The meal plan

Stock-Piling Tips:
  • Fresh food stock-pile tip: A Foodsaver comes in SO handy (if you don’t have one, freezer bags also work). I will often come home with enough fresh meat for the week, PLUS whatever extras my budget will allow.   The Foodsaver keeps things fresh much longer than my freezer bags ever did, which always saves money.  So when ground beef it is the lowest price I have seen it in two months, I will get 10 or more pounds to freeze. 
  • Stock Pile Tip #2:  My goal when I shop is to use at leave at least $25 in my weekly grocery budget for stockpiling items to use later. My budget is $150/week, which means I do my best to cover that weeks needs on $125 and use the remaining $25 for non-perishables or freezer items. 

Our family are creatures of habit when it comes to breakfast and Lunch so they are always something simple and fast. Breakfast is typically eggs, cereal or oatmeal, so I make sure to have those on hand at all times. For lunch I make one giant pot of soup in my instant pot each week (I use this one), or plan on simple sandwiches and that’s it. My meal planning is done.

  • Quick Soup Side note – Put your soup fresh off the boil into clean canning jars (I use these ones), put the lids and bands on, and allow them to cool on the counter until the top seals.  Then, pop them directly in the fridge, it helps them to stay fresh for the full week.  I always eat the jar that hasn’t sealed first – there always seems to be one because I reuse old lids.
My final thoughts:

My last tidbit is that when you are out doing your shopping trip for the week keep a running tally on your calculator so that you have no surprises at the till.  Just because  an item is on your list does not mean you have to buy it if you are over budget. Prioritize your ‘nice-to-haves’ from your ‘must-haves, and always buy the essential items first.  If you have money left at the end, go ahead an add in the non-essentials like ice cream and chocolate 😉  Happy meal planning everyone!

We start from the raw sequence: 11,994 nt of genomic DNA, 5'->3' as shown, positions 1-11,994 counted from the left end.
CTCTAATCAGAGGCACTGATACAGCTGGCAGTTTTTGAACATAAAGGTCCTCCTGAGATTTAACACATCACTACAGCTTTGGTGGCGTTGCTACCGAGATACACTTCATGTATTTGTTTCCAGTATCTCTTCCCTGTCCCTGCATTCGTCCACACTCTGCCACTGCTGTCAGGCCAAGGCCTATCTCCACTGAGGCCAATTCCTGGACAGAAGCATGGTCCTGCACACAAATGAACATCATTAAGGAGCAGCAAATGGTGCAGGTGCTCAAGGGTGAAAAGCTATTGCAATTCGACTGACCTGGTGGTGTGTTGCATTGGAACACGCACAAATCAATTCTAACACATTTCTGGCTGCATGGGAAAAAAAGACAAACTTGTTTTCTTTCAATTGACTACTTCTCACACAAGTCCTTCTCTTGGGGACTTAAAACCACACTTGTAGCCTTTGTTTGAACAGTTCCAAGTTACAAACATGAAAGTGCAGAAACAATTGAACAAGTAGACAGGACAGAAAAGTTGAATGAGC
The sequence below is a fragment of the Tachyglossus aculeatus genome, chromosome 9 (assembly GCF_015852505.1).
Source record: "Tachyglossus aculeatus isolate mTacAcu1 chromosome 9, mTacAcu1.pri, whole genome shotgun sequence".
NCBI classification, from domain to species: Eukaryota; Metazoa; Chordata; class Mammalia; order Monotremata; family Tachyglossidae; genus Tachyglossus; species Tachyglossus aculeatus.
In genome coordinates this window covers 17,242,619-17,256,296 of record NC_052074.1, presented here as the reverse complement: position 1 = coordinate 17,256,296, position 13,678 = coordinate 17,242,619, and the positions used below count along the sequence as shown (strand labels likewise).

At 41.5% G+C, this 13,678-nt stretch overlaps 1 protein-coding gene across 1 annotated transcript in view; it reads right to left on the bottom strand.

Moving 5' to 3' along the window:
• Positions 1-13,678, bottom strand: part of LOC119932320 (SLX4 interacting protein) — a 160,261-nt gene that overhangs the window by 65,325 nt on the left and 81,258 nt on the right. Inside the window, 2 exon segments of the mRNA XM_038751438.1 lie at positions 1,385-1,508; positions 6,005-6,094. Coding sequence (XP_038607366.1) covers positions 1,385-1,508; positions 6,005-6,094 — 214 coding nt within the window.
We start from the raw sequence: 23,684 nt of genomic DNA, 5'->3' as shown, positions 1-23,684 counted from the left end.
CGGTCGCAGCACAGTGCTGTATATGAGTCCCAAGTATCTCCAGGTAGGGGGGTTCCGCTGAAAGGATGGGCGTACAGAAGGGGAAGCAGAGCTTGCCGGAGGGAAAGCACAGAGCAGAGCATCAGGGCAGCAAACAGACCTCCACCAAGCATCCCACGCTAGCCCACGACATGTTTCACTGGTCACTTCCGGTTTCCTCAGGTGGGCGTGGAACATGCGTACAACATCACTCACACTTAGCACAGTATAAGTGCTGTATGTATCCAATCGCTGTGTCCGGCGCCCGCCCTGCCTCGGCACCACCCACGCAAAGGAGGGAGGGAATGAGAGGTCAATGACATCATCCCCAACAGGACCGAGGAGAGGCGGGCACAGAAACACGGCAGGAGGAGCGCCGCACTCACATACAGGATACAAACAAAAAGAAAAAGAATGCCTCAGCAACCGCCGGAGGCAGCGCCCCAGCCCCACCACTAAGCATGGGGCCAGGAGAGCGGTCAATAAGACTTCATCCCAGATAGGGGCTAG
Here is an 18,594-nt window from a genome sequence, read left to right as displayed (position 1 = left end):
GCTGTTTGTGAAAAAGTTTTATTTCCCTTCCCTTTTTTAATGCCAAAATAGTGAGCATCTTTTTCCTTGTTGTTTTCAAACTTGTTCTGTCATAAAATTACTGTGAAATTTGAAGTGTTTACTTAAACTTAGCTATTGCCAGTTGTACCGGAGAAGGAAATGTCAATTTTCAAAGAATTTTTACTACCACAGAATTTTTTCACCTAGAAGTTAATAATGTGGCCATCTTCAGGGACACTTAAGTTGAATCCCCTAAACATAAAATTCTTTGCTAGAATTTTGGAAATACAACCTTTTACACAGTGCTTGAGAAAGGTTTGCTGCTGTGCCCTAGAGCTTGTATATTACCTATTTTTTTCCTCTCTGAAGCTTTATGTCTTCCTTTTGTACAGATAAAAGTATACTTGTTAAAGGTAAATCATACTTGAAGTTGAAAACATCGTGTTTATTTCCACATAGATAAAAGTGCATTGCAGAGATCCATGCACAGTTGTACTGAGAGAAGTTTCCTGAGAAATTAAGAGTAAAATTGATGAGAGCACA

Tell me about your favorite meal planning tips in the comments below.  How do you stay on budget in the grocery store?

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Comments 2

  1. Love your tips! I also find that keeping a freezer inventory on my fridge (or in my bullet journal! ;)) helps me stay on top of what’s in there and reassess my stock pile often! Otherwise I forget about all the good things I have stashed in there.

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      I have been thinking about trying out something similar. I do find now that we don’t eat out, we manage better with just the fridge freezer, so I have a pretty good idea about what is in there now. I did start this endeavor by cleaning it totally and organizing it well so its easier to see at a glance my inventory. My big deep freeze is a totally different ball game…